While mentoring is a strategy that can be used to enhance positive youth development for all youth, it has also been utilized for rehabilitating youth who are already involved with gangs or the juvenile justice system. The Center for the Advancement for Mentoring held a webinar(link is external) focused on mentoring adjudicated and gang-involved youth for OJJDP Mentoring Grantees. The webinar includes information on common challenges and issues that these youth face (e.g., academic underachievement, limited adult support or engagement, experience with violence and abuse, and restricted availability to mental health services), addresses strategies used by mentoring programs, and provides resources for staff and mentor training. Additional information about mentoring can be found in the mentoring youth topic.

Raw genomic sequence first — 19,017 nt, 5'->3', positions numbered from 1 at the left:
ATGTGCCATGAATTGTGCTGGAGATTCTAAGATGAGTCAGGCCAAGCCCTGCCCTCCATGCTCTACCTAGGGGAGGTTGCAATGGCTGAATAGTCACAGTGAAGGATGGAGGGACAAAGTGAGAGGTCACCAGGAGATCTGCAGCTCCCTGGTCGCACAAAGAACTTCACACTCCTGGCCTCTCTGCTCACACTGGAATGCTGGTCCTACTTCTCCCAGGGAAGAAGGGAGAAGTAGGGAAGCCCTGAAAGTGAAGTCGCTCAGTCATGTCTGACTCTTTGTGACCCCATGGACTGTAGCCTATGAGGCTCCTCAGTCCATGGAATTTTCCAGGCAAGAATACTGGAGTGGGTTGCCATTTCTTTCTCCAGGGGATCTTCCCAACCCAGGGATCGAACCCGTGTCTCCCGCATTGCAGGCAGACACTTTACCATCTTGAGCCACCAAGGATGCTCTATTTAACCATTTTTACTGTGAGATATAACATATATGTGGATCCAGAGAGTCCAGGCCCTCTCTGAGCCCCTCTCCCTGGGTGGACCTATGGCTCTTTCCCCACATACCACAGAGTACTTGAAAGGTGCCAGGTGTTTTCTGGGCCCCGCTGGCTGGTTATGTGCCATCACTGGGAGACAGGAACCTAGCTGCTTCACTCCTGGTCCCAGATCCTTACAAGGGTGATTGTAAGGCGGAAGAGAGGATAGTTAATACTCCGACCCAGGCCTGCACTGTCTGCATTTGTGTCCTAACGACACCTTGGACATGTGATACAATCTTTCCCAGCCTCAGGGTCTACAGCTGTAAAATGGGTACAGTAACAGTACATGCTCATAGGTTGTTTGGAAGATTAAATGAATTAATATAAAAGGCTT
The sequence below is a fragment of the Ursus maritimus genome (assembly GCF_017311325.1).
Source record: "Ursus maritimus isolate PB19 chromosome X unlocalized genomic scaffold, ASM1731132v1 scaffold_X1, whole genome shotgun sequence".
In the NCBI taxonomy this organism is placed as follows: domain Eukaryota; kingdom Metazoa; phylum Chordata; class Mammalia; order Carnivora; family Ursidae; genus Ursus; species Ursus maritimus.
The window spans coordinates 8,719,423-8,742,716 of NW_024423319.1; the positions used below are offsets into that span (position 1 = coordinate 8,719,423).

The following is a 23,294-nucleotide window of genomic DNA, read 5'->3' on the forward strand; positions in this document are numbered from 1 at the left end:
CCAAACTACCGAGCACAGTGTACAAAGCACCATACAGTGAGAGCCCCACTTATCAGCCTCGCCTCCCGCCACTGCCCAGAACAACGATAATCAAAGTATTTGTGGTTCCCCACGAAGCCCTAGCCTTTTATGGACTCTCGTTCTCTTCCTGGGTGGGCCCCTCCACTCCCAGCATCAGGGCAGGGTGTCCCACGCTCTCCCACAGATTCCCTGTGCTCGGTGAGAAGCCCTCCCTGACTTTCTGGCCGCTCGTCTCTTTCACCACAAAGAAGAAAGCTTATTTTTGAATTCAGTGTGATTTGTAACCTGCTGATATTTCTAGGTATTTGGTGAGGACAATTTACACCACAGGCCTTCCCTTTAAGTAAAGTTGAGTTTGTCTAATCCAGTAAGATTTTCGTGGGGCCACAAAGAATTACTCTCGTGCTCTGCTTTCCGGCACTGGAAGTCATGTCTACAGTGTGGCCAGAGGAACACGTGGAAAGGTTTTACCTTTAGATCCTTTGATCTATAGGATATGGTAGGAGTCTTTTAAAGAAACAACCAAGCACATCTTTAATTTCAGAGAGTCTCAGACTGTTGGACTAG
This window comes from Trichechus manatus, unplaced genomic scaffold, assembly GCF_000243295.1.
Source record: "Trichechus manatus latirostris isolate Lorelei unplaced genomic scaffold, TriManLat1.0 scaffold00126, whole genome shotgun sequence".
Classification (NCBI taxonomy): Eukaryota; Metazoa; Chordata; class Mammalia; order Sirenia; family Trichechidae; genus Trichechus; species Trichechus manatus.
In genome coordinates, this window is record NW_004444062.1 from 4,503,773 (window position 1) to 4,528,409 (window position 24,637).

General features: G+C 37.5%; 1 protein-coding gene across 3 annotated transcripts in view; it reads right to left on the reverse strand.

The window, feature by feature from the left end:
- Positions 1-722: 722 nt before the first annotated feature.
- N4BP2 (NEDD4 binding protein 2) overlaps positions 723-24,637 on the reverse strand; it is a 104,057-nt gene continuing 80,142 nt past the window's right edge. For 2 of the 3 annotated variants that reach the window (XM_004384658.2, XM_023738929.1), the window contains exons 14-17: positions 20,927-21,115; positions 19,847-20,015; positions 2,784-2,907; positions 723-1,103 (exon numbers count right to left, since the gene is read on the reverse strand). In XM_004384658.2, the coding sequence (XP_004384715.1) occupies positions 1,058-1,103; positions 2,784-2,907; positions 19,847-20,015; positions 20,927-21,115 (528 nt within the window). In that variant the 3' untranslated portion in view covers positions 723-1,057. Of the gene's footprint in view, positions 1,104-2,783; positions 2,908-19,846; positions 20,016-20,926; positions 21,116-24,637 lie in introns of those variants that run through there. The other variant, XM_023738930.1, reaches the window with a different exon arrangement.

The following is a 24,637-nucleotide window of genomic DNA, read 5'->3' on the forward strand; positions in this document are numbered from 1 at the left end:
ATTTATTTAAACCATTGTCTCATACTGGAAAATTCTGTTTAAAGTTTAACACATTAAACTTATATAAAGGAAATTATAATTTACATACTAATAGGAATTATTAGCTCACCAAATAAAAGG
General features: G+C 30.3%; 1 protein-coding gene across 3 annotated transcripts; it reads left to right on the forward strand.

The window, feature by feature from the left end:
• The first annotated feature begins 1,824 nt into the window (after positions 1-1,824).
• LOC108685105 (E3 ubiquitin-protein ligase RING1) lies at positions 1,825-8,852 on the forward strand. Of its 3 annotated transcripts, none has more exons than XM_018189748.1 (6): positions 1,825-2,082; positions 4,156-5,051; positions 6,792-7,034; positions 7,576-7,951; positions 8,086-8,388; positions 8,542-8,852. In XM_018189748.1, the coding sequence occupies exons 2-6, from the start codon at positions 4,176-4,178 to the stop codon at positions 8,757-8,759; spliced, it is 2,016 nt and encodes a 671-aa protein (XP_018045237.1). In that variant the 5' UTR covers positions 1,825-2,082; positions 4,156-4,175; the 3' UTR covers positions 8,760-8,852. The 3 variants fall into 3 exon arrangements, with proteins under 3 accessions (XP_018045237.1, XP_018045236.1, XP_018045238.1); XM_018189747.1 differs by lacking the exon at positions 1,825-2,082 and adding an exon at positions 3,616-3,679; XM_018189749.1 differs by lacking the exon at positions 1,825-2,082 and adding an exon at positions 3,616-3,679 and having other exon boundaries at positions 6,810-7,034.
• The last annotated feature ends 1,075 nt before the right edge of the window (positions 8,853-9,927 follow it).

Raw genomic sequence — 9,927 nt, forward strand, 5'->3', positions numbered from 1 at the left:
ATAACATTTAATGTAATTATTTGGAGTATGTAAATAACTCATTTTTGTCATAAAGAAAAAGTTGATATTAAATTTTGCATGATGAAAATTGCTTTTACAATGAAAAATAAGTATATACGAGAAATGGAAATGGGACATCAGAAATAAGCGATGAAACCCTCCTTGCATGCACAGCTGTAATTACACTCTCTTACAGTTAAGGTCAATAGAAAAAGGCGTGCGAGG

National Forum on Youth Violence Prevention

The National Forum on Youth Violence Prevention (Forum) provides an example of the comprehensive ways communities are addressing gang prevention through larger youth violence prevention efforts. The Forum is a network of communities from across the U.S. that collaborate, share information, and build local capacity to prevent and reduce youth violence. In many cases these violence prevention plans include a focus on gang prevention. Learn more about the Forum and the communities involved and view the Youth Violence Prevention Strategic Planning Toolkit for Communities, a helpful guide for community planning.


Driving Under the Influence vs. Intoxicated